• As the material of the light guide 901, various materials can be employed, such as, for example, glass, acrylics, or plastics. The light guide 901 may be any material as long as the material has a relatively high refractive index as compared with the substance (air in the present embodiment) located on the front face (first face) and the rear face (second face) and has a reasonably high transparency. In addition, the light guide plate need not be a single substance as long as the substance as described above is brought into close optical contact.
  • Next, operation of the touch panel shown in FIGS. 7A to 7C will be described in detail. First, the X section in FIG. 7B will be described. When an indicating device such as a finger, as denoted by reference numeral 706, touches the electronic button 705, light emitted from the electronic button 705 onto the indicating device 706 is reflected or scattered to return to the light guide 901. A beam 708 of the light is subjected to total internal reflection in the light guide 901, and detected as an optical signal at a certain pixel on the line sensor 704.
  • Also in the Y section of FIG. 7C, the touch panel operates in accordance with the same principle, where light as typified by a beam 708 is subjected to total internal reflection in the light guide 901, through reflection or scattering from the indicating device 706, and detected as an optical signal at a certain pixel on the line sensor 703.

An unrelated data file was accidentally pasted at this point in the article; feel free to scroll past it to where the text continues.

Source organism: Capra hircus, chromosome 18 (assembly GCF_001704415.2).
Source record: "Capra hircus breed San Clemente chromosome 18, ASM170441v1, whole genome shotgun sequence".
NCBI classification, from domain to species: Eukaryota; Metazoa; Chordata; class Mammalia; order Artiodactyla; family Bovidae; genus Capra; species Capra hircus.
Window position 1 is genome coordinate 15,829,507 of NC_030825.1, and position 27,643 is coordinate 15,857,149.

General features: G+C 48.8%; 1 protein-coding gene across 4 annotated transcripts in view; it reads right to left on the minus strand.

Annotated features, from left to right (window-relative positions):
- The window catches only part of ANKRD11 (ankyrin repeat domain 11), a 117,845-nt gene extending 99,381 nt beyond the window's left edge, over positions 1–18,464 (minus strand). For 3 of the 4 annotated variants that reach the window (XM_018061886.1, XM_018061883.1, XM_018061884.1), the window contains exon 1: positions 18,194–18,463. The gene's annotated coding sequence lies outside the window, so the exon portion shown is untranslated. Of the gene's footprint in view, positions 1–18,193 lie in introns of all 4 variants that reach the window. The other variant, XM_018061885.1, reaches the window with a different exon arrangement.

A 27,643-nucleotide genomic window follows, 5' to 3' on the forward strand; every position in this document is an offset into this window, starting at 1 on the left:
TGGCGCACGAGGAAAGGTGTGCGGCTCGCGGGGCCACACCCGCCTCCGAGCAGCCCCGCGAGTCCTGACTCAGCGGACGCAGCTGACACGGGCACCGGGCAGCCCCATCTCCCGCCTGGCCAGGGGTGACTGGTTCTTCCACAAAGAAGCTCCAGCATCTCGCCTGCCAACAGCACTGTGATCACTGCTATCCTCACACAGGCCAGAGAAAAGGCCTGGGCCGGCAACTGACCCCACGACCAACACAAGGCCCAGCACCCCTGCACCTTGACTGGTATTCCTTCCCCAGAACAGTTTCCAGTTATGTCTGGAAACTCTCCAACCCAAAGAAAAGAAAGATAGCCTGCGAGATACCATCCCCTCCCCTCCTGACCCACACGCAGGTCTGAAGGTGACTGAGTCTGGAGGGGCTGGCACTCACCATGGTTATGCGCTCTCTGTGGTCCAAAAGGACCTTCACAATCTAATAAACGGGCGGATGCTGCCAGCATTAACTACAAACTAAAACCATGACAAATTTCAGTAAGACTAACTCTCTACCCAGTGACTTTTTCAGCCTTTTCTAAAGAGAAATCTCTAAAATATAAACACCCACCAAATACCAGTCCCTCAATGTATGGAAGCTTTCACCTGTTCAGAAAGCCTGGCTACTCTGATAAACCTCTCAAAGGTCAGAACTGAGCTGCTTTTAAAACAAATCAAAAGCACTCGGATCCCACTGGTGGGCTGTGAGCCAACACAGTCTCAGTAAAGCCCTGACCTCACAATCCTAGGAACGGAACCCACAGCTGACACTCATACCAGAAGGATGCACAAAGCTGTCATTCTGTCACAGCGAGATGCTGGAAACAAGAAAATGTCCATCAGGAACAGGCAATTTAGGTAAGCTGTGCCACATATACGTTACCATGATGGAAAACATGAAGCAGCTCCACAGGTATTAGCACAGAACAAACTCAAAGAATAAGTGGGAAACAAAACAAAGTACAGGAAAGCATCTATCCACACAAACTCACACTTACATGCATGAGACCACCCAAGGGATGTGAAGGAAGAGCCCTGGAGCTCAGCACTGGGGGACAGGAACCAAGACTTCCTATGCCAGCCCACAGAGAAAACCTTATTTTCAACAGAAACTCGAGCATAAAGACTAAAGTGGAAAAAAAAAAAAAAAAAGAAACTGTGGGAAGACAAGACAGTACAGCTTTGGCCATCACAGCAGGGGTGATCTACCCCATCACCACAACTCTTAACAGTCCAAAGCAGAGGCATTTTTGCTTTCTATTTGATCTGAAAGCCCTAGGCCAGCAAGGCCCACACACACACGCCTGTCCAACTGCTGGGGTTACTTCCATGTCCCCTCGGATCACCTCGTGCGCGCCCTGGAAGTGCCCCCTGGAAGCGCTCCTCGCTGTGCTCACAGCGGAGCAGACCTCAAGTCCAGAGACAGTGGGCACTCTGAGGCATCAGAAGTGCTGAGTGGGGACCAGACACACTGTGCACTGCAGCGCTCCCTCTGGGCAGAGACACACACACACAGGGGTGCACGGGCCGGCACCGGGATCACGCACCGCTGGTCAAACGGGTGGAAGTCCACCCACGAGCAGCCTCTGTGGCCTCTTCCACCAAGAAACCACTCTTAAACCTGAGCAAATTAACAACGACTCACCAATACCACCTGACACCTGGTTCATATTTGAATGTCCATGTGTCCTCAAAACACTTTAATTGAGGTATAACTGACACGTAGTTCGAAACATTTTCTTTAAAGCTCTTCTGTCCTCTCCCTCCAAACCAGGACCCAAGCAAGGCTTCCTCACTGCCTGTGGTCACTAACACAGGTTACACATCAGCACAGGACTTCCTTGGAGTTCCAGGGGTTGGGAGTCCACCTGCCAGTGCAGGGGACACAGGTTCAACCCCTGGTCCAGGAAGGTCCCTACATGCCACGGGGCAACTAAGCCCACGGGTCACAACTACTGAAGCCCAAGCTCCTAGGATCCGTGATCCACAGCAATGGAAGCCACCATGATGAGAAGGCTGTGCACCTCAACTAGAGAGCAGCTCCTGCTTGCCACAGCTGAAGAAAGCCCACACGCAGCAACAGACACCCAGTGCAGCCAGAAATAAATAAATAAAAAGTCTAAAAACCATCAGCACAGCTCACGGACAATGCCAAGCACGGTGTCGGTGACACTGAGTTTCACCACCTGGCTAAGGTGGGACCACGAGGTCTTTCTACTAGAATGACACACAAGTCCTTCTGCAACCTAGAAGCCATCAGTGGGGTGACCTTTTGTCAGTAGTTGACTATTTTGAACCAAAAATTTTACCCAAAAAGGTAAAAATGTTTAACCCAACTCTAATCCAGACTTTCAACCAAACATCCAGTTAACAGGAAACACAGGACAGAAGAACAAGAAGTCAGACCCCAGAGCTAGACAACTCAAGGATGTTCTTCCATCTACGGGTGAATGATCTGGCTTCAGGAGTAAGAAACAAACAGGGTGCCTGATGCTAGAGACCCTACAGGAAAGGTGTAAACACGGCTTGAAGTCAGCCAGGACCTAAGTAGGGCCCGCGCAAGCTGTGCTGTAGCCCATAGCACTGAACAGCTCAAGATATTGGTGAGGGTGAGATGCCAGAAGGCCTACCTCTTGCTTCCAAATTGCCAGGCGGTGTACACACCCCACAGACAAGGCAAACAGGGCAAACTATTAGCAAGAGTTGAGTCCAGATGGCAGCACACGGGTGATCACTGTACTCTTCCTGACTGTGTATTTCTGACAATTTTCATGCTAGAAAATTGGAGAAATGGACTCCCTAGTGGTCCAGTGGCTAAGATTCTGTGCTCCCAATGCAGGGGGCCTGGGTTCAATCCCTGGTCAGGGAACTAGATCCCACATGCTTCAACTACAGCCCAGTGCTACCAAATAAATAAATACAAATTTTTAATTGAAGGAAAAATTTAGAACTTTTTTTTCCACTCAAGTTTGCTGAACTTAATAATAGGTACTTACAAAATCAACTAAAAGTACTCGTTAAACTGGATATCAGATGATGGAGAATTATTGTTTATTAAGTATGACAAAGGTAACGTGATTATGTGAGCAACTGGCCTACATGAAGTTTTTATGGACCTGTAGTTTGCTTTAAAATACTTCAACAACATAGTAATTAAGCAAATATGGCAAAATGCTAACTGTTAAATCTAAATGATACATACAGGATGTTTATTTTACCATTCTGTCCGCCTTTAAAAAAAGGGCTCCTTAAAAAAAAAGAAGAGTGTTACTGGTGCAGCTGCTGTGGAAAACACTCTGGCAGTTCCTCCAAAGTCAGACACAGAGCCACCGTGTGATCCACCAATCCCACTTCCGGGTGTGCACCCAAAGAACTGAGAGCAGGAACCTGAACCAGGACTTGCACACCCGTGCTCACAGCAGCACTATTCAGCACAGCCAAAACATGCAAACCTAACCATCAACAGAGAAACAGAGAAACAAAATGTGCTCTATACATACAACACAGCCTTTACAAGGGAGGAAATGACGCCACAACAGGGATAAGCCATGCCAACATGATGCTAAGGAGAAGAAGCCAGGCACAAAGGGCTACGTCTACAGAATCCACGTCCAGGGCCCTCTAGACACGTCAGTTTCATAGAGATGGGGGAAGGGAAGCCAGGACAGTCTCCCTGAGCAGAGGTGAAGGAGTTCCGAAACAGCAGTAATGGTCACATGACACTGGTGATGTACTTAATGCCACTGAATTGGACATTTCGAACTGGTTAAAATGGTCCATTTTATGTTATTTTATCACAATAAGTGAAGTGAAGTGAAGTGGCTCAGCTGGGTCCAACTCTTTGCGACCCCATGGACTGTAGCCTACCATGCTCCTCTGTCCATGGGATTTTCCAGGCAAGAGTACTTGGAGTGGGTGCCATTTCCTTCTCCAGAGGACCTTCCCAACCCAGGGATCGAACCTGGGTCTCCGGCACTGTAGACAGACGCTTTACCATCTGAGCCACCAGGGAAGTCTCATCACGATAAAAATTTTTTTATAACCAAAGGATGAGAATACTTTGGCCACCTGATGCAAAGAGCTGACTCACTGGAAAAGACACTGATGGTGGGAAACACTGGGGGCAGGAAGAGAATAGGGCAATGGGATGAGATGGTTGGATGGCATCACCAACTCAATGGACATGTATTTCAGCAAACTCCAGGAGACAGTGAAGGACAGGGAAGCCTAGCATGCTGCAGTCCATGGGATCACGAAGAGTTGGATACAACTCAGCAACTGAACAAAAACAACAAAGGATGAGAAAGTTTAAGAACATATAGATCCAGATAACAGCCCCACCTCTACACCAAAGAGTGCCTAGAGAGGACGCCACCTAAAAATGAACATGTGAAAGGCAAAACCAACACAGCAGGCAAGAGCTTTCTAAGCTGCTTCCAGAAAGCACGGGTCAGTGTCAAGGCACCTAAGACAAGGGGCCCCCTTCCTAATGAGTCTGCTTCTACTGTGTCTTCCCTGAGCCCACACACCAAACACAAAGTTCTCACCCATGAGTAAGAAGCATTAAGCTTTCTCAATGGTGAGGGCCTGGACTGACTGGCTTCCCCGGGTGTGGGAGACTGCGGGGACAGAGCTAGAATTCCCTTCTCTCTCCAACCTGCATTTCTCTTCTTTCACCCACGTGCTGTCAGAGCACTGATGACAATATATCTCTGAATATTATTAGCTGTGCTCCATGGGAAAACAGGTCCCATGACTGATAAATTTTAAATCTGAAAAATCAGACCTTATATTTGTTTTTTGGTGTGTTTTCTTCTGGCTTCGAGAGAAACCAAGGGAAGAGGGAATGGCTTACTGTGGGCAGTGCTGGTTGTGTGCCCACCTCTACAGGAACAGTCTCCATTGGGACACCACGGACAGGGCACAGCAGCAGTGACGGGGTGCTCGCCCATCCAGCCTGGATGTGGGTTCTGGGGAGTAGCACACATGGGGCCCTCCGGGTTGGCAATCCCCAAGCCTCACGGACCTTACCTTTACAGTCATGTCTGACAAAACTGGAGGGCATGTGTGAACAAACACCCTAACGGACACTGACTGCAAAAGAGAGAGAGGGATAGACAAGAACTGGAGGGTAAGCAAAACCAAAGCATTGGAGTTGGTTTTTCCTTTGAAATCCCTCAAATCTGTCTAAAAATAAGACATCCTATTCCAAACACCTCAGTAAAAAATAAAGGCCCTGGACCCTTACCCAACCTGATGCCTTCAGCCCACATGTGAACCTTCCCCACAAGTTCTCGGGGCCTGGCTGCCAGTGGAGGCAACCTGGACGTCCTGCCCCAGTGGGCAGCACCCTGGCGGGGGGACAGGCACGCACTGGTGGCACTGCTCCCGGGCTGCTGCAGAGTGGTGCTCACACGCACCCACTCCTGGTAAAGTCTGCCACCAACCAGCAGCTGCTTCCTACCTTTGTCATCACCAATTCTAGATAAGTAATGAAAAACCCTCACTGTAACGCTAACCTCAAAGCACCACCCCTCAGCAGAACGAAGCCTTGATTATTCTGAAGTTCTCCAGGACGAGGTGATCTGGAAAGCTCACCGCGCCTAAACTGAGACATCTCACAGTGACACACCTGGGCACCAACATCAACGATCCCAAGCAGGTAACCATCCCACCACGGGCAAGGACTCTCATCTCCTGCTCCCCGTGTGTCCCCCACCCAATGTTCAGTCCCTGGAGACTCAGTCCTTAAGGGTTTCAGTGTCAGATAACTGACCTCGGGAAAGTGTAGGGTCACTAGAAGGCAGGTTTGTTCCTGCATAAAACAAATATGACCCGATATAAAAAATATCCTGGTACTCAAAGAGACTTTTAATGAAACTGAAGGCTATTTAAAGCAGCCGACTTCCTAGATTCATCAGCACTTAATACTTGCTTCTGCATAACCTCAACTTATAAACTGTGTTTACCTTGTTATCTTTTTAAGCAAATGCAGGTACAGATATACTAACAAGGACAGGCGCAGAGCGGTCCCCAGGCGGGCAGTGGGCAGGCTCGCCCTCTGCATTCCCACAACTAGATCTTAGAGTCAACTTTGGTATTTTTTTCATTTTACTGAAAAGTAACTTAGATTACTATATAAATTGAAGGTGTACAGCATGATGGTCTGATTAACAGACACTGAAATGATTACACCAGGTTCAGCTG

• FIGS. 8A and 8B are diagrams showing the intensities of optical signals detected and output by the line sensors 703 and 704 of the touch panel in operation as shown in FIGS. 7A to 7C, respectively. The horizontal axis indicates a pixel location in the line sensor 703 or 704, which corresponds to the X coordinate or Y coordinate of the touch panel, whereas the vertical axis indicates an optical signal value detected and output by the line sensor. Although the intensity of the signal can normally take discrete values with respect to the X axis, data is schematically illustrated here as continuous curves.